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Ben Coxworth

Swash is claimed to lengthen the life of clothing, by not requiring it to be washed as oft...

There's always that point with dry-clean-only clothing, where you wonder if you can get away with wearing it one more time before it needs to be cleaned. Well, Swash is designed to make doing so a little less risky. In a 10-minute process, the device reportedly takes out the wrinkles and "neutralizes odor," lessening the number of required trips to the cleaners.  Read More

The handheld detector will tell its users what type of radionuclide is creating the radiat...

Ever since the Fukushima nuclear reactor disaster, there has understandably been an upsurge in the sale of consumer radiation-detecting devices. Most of these gadgets are variations on the Geiger counter, in that they alert the user to the presence and level of radiation, but not the type of radiation – which is very important to know. Researchers at Oregon State University are hoping to address that situation by developing a handheld device that will additionally tell its users what type of radionuclide is creating the radiation, and whether it poses a risk.  Read More

The Flare Pan is based on jet engine-cooling technology

When the University of Oxford's Dr. Thomas Povey was on a mountaineering trip several years ago, he became acutely aware of how much fuel was required to boil water using his conventional cookware. This inspired the professor of engineering to develop a new type of cooking pan, that would make better use of available heat. The result is the "finned" Flare Pan, which requires 40 percent less heat than a regular pan to get just as hot.  Read More

A light-equipped UAV moves to maintain the desired lighting on the model

As any professional photographer knows, setting up lights can be a hassle. This is often the case in the studio, but especially when shooting on location. Before too long, however, it may be possible to use hovering autonomous drones as light sources. In fact, that's just what a team from MIT and Cornell University has already done. Their system not only does away with light stands, but the light-equipped aircraft automatically moves to compensate for movements of the model or photographer.  Read More

The foam is currently injected via this applicator

When a soldier is wounded on an extremity such as an arm or leg, applying a bandage and/or tourniquet to stop the bleeding is typically a fairly straight-ahead process. However, in cases where an injury is received right at the junction between an extremity and the torso – places such as the neck, shoulder or groin – things get a lot trickier. Gauze pads treated with clotting agents are often packed into the wound, although they're not always sufficient for staunching the flow. A group of students from Johns Hopkins University are working on a better alternative, in the form of a hardening foam that's injected into the wound.  Read More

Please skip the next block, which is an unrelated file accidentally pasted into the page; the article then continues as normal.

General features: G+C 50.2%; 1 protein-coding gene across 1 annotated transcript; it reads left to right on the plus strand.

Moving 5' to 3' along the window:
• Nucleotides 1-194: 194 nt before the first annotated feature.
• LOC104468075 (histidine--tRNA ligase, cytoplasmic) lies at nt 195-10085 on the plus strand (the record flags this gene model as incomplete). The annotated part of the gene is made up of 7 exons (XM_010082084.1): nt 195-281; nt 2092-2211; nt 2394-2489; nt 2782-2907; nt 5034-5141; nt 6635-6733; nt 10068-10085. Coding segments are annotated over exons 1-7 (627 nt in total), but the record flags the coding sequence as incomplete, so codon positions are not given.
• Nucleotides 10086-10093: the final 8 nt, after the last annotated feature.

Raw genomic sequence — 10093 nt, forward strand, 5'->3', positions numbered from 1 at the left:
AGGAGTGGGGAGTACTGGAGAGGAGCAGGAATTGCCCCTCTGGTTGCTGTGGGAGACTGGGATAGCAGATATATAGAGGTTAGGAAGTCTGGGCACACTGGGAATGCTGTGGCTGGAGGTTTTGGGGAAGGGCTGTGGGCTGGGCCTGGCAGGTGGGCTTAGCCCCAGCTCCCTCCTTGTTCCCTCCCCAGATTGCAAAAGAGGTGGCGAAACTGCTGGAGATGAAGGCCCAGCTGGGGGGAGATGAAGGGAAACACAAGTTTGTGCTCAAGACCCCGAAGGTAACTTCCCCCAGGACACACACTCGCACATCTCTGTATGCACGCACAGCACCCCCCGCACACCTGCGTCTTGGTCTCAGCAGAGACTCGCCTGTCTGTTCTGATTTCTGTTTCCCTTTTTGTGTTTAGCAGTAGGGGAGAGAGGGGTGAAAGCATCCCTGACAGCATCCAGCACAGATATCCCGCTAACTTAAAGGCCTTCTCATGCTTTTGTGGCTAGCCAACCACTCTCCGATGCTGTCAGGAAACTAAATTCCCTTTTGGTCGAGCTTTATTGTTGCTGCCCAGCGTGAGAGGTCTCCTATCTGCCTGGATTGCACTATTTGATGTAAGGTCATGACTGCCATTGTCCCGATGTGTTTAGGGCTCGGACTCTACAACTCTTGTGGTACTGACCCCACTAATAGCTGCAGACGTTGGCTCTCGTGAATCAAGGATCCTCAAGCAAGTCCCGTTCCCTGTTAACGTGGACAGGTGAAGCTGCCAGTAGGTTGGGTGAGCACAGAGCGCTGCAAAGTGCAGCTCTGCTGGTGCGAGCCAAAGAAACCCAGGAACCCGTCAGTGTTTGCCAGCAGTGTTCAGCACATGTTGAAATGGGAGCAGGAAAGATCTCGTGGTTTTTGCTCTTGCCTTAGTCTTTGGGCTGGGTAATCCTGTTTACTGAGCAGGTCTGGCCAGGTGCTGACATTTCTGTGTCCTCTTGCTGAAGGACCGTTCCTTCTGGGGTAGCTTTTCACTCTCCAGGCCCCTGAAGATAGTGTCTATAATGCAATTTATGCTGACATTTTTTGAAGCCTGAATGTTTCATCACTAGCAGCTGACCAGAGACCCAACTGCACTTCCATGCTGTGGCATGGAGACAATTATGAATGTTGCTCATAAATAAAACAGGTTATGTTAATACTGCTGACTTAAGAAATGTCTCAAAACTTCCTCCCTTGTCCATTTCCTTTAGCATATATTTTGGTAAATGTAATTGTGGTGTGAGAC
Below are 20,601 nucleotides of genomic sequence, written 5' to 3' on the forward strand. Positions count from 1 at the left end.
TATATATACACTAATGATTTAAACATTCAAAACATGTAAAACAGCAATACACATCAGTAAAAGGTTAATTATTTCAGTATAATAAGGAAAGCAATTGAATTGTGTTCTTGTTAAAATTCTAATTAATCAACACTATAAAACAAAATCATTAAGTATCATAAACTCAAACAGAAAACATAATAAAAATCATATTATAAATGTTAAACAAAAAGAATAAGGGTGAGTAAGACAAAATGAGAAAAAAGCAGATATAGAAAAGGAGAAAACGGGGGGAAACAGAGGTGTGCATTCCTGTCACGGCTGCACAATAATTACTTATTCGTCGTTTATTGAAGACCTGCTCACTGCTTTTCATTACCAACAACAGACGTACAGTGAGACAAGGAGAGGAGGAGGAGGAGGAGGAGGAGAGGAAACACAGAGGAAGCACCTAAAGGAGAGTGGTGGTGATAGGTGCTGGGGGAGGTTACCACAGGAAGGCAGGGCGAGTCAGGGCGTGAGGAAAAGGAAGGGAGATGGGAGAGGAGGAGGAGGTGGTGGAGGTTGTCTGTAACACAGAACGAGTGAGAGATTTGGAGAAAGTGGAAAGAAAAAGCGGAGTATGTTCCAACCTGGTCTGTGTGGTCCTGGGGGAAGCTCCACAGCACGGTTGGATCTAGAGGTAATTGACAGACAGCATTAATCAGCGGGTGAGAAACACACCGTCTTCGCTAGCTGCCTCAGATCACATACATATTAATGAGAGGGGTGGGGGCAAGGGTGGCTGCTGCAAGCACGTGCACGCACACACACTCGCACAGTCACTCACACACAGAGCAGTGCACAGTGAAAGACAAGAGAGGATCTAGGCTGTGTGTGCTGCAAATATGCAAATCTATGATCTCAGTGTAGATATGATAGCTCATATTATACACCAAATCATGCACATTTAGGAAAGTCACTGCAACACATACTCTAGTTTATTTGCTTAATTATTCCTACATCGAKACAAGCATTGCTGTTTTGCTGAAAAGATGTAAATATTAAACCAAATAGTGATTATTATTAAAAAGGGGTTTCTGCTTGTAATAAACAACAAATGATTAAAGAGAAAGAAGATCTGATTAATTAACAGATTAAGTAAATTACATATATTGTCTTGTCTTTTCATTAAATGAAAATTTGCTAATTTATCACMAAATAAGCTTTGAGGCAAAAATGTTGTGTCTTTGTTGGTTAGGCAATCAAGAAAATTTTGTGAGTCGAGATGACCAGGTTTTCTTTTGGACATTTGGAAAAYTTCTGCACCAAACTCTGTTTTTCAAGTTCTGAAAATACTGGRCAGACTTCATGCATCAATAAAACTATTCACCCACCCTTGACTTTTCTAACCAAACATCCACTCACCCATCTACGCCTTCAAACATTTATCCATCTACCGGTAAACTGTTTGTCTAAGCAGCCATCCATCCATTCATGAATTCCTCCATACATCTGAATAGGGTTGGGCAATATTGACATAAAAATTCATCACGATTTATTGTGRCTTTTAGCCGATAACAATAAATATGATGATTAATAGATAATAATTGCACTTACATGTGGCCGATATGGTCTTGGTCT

The DOL-Fin is a hydrofoil for your feet

Besides being able to fly like a bird, many people fantasize about having the ability to swim like a dolphin. Divers already have the option of replacing their two regular swim fins with one fluke-like flexible rubber monofin, although aerospace engineer Ron Smith claims that his invention is much more effective. Known as the DOL-Fin, it incorporates a wide rigid hydrofoil-type fin.  Read More

A participant is wired up prior to bidding

If someone places the winning bid on a work of art at an auction, it must mean that they liked the piece more than any of the other bidders ... right? Well, actually, it could just mean that they were wealthier than any of the other bidders. Swedish design company Kosta Boda, however, recently held an event where money was irrelevant. In order to win a piece, bidders had to have the most pronounced physiological response upon first seeing it.  Read More

Modified proteins could allow for low-fat cakes and cheeses which don't have that 'low-cal...

Dieters take note! It may soon be possible to buy low-fat cakes and cheeses that have the same taste and texture as their waistline-increasing counterparts. Research conducted at Scotland's Heriot-Watt University and University of Edinburgh has resulted in a method of using proteins to "fill in" for fats.  Read More

Gregory Zielinski with his Nuseti prototype

Much as mountain bike technology has advanced since the days of friction shifting and elastomer shocks, most MTBs are still equipped with dangling, fragile rear derailleurs and dirty chains. Switching to a belt drive or a hub transmission are a couple of options, but Polish mountain biking medalist Gregory Zielinski has created another. His Nuseti bike features what he calls the Inner Drive System (IDS) – a 16-speed planetary gearbox that's incorporated into the bottom bracket, and a chain that's enclosed within the frame.  Read More

TabiMouse lets your iPhone serve as a trackpad mouse for a PC-emulating iPad You've got an iPhone and an iPad, but you don't have a mouse to use with the iPad ... or do you? Actually, Tabitop's new TabiMouse app converts an iPhone into a Bluetooth iPad-friendly mouse. The only catch is, you have to be willing to use your iPad as a PC.  Read More

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